Why I Scare Off Most Potential SEO Clients Looking for an SEO Specialist

A few years ago, I stopped selling SEO services to prospects who were interested in hiring me as an SEO Specialist. Jumping from initial outreach to an SEO engagement was moving too far, too fast. (I’m not that kind of girl).

Instead of writing up a proposal after a conversation or two, I switched to selling a low-cost, quick turnaround “SEO ROI Analysis.” (I know, I know, LAME. I must think of a much cooler name.)

This ROI Analysis, or Roadmap, for lack of a better name, is designed to uncover the best course of action, with firm deliverables and costs outlined, that will get the client to where they want to be in the time frame we both mutually are aligned with.

Essentially, the Roadmaps are designed to assess if the client will genuinely see ROI from working with me. And to make sure I have properly set expectations that are backed up with data I’ve pulled together and analyzed from their various website and digital marketing accounts.

Beyond what I see from the data, there are 5 key areas I need to decipher where clients fall on the spectrum of the top SEO pitfalls I have seen time and time again. These are the areas I see that make or break an SEO engagement.

  1. How prepared is the client for a fast-moving content development cadence? Are writers in place? Are they subject matter experts? Do they know how to write compelling content? How quickly can we crank out and publish this content? For clients who want to pursue keywords they’ve never targeted before, I would estimate 80% of the time this is going to require new pages, posts, or articles that will need to be created with the full SEO workup.
  2. Do they have too many keywords categories they want to target? While I appreciate ambition around SEO efforts, having too many keywords on a client’s wish list is the kiss of death. Trying to target and pursue too many different keyword categories at one time is detrimental to SEO efficiency, and something I call “diluting your efforts.” SEO wins by going an inch wide and mile deep with a keyword family, not a mile wide and inch deep. Thankfully, most clients who come to me understand prioritization is truly the place they need help.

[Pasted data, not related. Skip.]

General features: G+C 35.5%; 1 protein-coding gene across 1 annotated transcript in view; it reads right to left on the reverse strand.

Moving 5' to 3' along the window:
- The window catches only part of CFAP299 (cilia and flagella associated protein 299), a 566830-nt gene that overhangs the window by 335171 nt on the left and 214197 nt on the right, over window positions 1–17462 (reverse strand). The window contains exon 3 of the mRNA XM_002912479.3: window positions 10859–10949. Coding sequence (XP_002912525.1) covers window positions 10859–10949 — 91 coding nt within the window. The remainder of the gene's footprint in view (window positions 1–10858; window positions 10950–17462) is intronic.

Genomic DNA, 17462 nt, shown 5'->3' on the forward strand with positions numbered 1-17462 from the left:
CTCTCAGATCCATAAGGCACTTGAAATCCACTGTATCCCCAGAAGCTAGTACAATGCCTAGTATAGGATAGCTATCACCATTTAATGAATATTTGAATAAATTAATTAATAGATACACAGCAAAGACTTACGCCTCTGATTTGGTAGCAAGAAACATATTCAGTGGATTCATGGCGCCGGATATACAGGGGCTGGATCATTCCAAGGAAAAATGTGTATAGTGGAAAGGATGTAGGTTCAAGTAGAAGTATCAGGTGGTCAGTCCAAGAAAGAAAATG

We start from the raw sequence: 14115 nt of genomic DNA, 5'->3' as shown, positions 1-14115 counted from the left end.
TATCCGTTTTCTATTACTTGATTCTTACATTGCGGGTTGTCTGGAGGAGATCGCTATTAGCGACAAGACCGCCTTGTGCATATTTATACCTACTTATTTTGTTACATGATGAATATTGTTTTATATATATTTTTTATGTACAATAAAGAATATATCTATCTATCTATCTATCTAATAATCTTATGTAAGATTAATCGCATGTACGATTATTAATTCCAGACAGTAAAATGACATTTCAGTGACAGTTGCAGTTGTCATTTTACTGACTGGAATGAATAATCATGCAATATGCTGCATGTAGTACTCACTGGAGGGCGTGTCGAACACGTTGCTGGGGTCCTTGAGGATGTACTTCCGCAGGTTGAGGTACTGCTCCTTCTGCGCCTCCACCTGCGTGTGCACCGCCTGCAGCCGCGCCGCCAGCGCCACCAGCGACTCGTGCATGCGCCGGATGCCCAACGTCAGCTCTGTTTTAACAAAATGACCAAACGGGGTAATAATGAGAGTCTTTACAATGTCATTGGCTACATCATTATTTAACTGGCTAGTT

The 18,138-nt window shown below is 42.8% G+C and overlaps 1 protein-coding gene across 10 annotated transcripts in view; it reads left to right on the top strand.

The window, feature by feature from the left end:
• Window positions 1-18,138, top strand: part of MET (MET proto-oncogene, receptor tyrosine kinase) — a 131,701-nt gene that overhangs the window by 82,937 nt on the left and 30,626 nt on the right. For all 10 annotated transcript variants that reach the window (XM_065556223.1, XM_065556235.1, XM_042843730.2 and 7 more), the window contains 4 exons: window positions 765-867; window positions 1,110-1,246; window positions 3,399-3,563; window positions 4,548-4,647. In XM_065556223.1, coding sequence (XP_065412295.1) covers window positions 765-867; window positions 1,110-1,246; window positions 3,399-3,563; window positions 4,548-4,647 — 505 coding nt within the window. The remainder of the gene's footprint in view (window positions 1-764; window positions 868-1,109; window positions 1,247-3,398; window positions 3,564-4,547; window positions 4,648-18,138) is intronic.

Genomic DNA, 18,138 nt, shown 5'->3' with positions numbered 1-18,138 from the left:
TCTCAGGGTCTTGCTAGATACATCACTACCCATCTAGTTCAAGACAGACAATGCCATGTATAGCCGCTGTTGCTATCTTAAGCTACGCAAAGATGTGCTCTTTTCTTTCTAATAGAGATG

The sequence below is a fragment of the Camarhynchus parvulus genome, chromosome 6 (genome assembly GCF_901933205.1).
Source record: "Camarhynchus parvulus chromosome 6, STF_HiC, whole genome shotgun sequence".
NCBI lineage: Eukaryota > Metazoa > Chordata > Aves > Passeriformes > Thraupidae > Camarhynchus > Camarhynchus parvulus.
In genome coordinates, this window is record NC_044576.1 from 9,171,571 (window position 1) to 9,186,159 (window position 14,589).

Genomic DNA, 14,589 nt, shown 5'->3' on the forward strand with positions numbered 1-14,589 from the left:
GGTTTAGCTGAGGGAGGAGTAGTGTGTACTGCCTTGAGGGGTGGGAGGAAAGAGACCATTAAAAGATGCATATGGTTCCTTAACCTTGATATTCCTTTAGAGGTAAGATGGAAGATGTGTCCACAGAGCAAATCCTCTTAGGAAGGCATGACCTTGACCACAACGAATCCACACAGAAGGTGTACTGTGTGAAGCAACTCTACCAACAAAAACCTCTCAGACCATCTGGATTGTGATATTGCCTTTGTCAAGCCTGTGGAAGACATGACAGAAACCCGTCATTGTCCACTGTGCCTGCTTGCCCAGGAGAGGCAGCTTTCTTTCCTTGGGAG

3. How sophisticated is their marketing calendar? In my SEO Analysis questionnaire, when it comes to the question, “Do you have a Marketing Calendar?” the answer I get the most is “I wish!” Most clients I work with don’t have a documented formal marketing strategy or calendar that shows all their marketing channels and campaigns in one place from January through December. That’s fine. But what I do need to glean quickly, is what other marketing is being implemented regularly. SEO is contingent upon working parallel to a comprehensive marketing plan: social media marketing, PR and brand awareness campaigns, partnership and collaboration efforts, and a culture of creating content on multiple platforms is necessary and what Google is looking for. Its algorithm and evaluation of over 200 ranking signals are designed to look for this. The level of sophistication with existing and historical marketing efforts, allows me to predict how quickly we can get desired results.